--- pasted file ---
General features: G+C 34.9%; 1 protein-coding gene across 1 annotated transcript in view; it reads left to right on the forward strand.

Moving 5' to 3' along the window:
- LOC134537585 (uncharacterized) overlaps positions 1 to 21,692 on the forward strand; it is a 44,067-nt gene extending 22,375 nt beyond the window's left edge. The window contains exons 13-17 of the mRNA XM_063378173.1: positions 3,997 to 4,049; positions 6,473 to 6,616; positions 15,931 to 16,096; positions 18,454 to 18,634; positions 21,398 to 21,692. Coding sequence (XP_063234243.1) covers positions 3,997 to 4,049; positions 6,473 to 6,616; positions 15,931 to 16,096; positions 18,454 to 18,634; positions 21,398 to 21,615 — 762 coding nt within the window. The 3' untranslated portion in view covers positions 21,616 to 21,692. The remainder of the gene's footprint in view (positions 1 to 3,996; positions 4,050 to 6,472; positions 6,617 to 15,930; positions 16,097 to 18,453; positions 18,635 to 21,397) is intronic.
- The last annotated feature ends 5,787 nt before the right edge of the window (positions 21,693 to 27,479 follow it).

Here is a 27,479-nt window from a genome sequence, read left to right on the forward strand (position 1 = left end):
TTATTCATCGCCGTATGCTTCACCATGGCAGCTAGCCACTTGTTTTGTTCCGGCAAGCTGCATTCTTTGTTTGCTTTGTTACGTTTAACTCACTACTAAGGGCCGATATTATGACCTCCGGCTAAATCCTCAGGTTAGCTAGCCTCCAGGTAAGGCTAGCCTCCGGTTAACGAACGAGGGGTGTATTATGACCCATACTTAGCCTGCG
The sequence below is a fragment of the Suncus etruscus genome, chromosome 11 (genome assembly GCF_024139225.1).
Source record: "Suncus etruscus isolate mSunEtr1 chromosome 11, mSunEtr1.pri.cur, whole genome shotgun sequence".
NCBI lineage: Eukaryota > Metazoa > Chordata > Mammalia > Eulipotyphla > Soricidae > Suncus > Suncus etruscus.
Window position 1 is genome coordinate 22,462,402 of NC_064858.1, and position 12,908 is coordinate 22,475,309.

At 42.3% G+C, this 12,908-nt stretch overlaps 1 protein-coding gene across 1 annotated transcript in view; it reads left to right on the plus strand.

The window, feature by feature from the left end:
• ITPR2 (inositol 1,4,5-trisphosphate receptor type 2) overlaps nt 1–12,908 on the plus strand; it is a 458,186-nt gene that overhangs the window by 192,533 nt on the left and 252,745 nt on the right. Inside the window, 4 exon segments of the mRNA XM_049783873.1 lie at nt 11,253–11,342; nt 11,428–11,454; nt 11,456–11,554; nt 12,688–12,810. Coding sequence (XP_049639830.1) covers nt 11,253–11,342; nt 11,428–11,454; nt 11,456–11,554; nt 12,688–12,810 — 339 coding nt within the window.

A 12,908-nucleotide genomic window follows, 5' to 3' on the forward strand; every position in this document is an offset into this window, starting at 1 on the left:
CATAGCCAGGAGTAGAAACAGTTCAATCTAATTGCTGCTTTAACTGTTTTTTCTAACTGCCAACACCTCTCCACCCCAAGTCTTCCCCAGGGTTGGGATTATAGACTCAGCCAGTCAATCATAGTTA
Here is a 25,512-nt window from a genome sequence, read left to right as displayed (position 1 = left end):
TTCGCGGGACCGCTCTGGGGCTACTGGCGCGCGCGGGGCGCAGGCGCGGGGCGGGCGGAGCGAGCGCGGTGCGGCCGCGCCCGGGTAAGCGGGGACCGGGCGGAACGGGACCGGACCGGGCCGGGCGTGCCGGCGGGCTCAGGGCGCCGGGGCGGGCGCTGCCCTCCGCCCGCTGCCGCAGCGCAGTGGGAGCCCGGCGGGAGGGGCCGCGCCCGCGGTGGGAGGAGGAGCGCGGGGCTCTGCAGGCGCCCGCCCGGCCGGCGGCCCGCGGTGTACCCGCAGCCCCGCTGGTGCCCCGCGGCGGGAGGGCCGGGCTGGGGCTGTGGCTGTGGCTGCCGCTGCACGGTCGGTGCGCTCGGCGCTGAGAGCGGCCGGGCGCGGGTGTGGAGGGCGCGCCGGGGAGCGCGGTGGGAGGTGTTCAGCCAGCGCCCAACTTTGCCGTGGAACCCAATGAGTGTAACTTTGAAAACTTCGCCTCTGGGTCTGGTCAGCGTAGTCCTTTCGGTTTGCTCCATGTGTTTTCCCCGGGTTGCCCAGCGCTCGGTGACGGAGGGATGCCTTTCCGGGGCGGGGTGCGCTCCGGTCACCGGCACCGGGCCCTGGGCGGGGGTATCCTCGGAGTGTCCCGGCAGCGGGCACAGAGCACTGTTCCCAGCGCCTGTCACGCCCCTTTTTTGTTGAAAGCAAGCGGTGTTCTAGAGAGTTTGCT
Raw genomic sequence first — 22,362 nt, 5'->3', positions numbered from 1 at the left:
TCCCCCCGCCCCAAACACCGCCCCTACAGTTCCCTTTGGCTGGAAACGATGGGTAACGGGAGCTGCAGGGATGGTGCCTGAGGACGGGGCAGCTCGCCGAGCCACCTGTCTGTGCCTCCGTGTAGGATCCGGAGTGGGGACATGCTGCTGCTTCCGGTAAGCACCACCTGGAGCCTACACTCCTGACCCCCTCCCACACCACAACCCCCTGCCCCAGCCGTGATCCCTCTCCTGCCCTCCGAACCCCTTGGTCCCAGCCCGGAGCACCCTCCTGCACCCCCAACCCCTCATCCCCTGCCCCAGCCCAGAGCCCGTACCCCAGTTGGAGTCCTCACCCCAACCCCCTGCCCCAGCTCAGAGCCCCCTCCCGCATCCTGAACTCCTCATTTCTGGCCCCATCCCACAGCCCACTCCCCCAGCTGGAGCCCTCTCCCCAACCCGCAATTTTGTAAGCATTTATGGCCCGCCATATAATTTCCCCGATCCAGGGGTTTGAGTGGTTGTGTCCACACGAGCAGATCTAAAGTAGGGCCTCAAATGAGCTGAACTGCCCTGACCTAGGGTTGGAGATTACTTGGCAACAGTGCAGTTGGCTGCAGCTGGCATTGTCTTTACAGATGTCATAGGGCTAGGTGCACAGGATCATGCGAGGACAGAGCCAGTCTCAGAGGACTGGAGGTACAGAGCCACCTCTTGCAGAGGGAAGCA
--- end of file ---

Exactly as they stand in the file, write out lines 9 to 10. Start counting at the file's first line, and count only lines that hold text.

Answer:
NCBI lineage: Eukaryota > Metazoa > Chordata > Mammalia > Eulipotyphla > Soricidae > Suncus > Suncus etruscus.
Window position 1 is genome coordinate 22,462,402 of NC_064858.1, and position 12,908 is coordinate 22,475,309.